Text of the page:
Make sure you look up when you see the wall of photos and information about how the Iban used to be headhunters.

The nearby Textile Museum is fascinating too, although you wouldn't want to be locked in there overnight if the mannequins came alive. Some of those women look very unhappy in their work and a few have extremely deranged expressions. Worth a look even if beautiful handmade textiles are not your thing.

A must-see however is the Islamic Museum which contains a breathtaking scale model of the State Mosque of Sarawak which can hold 8000 in the main hall alone. Muslims arrived in this region many centuries ago and the museum contains a stone discovered in 1902 after a flood which – in Arabic writing but in the Malay language – cites some extremely severe Islamic laws and the punishments for transgressors. It is believed to be from the mid 15th century.

kuching4There are rooms containing menacing weaponry, gorgeous decorative arts such as intricately carved wooden boxes, various handwritten copies of the Quran in that beautifully mysterious script (one so small it fits in the palm, another so large it would take two people to lift), models and photos of impressive Islamic architecture, costumes . . .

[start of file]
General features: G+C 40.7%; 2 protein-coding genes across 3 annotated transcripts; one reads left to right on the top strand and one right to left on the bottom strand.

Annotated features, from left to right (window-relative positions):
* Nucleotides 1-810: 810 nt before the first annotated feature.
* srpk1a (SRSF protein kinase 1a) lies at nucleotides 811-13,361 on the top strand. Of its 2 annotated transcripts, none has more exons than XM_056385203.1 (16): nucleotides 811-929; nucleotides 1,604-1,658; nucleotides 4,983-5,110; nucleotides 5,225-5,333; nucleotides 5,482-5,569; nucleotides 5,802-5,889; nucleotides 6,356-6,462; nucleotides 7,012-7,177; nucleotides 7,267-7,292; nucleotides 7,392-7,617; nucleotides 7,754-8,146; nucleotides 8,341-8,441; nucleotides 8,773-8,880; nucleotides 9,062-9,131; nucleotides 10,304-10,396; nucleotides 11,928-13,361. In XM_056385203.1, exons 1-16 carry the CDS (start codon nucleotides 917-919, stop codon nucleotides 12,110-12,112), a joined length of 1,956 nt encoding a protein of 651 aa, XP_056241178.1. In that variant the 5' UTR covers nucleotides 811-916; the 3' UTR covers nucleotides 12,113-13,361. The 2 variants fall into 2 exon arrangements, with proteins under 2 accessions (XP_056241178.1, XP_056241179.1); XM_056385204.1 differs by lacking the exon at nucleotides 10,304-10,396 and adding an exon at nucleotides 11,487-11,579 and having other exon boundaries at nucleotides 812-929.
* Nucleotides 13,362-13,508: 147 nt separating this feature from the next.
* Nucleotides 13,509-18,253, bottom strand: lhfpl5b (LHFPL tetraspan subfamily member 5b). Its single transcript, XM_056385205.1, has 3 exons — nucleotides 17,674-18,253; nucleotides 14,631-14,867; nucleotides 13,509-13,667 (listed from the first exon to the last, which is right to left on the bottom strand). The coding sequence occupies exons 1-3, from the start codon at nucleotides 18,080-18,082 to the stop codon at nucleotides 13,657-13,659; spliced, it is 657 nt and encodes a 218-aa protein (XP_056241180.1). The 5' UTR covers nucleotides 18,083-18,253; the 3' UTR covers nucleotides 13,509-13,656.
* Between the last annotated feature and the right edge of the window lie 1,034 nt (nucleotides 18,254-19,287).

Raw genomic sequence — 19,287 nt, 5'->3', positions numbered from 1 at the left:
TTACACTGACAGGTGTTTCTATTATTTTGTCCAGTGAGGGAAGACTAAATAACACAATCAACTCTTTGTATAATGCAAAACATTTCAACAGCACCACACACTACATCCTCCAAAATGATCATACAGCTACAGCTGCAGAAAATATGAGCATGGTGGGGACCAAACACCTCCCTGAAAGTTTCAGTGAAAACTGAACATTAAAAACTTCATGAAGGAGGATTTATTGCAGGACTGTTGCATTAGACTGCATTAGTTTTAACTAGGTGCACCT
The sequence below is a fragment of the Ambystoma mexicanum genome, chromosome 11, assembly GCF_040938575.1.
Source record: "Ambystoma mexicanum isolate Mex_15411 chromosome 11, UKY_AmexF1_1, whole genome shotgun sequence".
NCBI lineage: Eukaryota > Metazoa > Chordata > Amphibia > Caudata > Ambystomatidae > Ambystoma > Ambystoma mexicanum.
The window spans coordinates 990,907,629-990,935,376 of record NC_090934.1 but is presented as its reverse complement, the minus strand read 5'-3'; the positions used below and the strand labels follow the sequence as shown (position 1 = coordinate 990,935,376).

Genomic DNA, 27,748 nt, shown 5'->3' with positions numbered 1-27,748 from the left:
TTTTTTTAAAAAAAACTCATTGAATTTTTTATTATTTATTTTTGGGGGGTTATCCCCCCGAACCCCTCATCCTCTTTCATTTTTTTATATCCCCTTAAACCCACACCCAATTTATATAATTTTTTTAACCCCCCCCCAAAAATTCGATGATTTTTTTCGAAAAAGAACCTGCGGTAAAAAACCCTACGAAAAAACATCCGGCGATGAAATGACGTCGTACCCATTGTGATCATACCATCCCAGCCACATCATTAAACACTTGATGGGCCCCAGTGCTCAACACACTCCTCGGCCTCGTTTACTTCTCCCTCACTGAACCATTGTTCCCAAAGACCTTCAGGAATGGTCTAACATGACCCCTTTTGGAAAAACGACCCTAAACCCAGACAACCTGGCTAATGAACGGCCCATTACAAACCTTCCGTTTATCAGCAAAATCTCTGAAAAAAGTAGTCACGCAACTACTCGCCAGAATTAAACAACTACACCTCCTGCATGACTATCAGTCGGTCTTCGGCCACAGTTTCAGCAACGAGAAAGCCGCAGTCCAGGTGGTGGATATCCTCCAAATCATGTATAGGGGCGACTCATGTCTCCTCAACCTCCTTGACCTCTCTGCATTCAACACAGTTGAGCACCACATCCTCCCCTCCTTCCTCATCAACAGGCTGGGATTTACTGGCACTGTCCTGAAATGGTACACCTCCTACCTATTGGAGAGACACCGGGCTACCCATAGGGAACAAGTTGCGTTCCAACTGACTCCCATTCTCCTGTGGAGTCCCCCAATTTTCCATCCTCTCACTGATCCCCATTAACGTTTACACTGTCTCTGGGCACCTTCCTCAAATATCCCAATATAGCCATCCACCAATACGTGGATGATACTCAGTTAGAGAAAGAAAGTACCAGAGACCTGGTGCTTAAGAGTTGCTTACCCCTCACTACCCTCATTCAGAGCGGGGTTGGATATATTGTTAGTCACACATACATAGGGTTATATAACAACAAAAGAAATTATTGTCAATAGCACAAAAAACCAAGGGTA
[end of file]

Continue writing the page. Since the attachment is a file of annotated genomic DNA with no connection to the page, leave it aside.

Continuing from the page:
It's something to see, and mercifully cool on a humid day.

The Chinese Museum near the river – and beside the Brooke Bistro – is in an old Chinese court building established by Charles Brooke (James' nephew who inherited the Rajah title). It may be small but it economically outlines the waves of Chinese migrants – mostly miners and farmers before the shopkeepers came – who have made this area their home, bringing with them over a dozen dialects.

But we cannot live by culture alone, and within walking distance of these places are sophisticated malls, the shops along India Street crammed with everything from electronic goods to colourful fabrics, cat-kitsch souvenir shops and more cheap eating places than you can imagine.

How cheap? A plate of roast duck with soup and rice, plus two iced teas at an open-air (and admittedly run-down) Chinese place clocked in around $4. Beer is about $3 a bottle, freshly-squeezed sugared lime juice with ice along the riverwalk around $1.

kuching1No one could go to Kuching and not visit Top Spot, an open-air seafood place which is a magnet for local families and tourists alike. I'd put up serious money and bet you've never seen this much fresh seafood diversity anywhere.

There are a dozen or more very large places with their ice trays displaying crab, banana prawns the size of which live up to the description, fat squid, plump shrimps, sea cucumber, so many varieties of fish you couldn't count . . .

If ocean-fresh seafood means anything to you, Top Spot will be a highpoint of your time in Kuching, the cat city of the banks of the Sarawak River.

Or get yourself to nearby Buntal.

With these many attractions, its proximity to Bako National Park which has exotic wildlife including proboscis monkeys, nearby beaches and the orang-utan reserves, Kuching is worth discovering in Malaysian Borneo.

Cats, which in both Malay and Chinese culture are associated with luck, have certainly brought good fortune to the delightful, interesting and unique city – or small town, as I think of it – that is Kuching.